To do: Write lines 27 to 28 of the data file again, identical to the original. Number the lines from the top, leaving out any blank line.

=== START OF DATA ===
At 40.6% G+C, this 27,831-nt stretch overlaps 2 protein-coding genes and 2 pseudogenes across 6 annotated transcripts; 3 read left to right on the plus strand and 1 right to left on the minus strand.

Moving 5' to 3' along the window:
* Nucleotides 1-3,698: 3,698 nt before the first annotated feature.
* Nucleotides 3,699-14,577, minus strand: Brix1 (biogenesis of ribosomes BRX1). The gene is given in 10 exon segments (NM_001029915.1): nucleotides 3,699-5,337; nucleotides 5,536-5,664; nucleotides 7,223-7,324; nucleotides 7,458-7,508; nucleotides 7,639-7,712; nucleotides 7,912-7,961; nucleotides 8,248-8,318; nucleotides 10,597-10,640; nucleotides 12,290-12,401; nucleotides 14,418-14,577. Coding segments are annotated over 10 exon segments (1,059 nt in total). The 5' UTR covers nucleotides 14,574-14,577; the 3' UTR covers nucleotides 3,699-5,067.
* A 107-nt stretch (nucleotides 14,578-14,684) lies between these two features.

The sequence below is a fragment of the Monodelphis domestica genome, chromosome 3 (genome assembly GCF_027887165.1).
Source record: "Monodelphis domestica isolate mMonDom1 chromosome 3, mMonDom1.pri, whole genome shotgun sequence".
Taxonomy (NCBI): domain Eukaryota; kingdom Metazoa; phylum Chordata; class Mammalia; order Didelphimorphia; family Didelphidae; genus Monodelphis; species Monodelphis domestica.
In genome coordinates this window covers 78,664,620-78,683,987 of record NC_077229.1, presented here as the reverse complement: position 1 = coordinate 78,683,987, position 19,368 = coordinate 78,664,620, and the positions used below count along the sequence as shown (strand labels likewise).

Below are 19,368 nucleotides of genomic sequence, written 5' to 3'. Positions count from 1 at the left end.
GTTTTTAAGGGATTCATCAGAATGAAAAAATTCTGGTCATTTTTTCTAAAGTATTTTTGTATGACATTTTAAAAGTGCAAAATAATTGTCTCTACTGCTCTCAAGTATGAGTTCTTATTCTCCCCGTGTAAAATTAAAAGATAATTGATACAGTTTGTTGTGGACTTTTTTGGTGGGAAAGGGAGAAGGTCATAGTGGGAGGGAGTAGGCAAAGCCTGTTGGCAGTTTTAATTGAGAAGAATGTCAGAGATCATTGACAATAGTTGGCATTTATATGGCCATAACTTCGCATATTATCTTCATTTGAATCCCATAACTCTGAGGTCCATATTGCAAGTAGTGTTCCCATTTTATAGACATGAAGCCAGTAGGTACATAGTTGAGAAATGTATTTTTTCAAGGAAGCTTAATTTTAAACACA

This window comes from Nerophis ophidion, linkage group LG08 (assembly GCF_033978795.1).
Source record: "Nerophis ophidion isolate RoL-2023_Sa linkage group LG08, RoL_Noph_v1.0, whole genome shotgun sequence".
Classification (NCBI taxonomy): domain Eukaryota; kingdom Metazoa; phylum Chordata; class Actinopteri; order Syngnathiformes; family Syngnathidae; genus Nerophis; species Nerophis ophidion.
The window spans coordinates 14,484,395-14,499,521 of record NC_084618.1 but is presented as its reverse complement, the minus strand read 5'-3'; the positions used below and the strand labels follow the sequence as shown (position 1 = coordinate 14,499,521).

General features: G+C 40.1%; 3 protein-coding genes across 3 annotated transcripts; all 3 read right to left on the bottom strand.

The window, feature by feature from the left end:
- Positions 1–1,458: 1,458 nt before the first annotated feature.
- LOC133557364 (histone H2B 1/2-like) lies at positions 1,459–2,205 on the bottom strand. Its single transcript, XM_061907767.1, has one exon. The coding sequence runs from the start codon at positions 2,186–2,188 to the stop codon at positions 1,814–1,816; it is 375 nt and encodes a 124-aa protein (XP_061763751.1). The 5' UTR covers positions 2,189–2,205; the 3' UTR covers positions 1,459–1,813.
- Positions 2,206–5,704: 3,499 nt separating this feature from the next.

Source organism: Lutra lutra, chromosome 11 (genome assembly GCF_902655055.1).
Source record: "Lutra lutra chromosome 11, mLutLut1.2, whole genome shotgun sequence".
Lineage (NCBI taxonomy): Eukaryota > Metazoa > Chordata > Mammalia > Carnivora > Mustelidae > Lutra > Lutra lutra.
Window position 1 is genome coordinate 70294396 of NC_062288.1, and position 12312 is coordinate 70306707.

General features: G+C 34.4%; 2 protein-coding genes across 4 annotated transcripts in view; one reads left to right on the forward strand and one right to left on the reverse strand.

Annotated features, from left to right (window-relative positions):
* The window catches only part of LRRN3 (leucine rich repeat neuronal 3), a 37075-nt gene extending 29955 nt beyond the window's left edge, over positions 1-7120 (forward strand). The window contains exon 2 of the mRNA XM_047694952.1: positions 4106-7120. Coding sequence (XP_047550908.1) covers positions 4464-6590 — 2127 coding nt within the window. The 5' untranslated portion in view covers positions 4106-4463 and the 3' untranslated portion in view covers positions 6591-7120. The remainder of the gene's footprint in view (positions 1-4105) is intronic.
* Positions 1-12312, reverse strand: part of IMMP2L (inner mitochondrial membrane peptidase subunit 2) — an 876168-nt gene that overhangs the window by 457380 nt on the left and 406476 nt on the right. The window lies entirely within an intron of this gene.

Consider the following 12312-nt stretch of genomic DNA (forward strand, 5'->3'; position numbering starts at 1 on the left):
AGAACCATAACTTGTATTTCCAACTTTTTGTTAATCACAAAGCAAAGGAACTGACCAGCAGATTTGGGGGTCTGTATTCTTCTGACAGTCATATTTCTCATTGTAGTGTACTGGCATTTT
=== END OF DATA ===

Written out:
* The window catches only part of LRRN3 (leucine rich repeat neuronal 3), a 37075-nt gene extending 29955 nt beyond the window's left edge, over positions 1-7120 (forward strand). The window contains exon 2 of the mRNA XM_047694952.1: positions 4106-7120. Coding sequence (XP_047550908.1) covers positions 4464-6590 — 2127 coding nt within the window. The 5' untranslated portion in view covers positions 4106-4463 and the 3' untranslated portion in view covers positions 6591-7120. The remainder of the gene's footprint in view (positions 1-4105) is intronic.
* Positions 1-12312, reverse strand: part of IMMP2L (inner mitochondrial membrane peptidase subunit 2) — an 876168-nt gene that overhangs the window by 457380 nt on the left and 406476 nt on the right. The window lies entirely within an intron of this gene.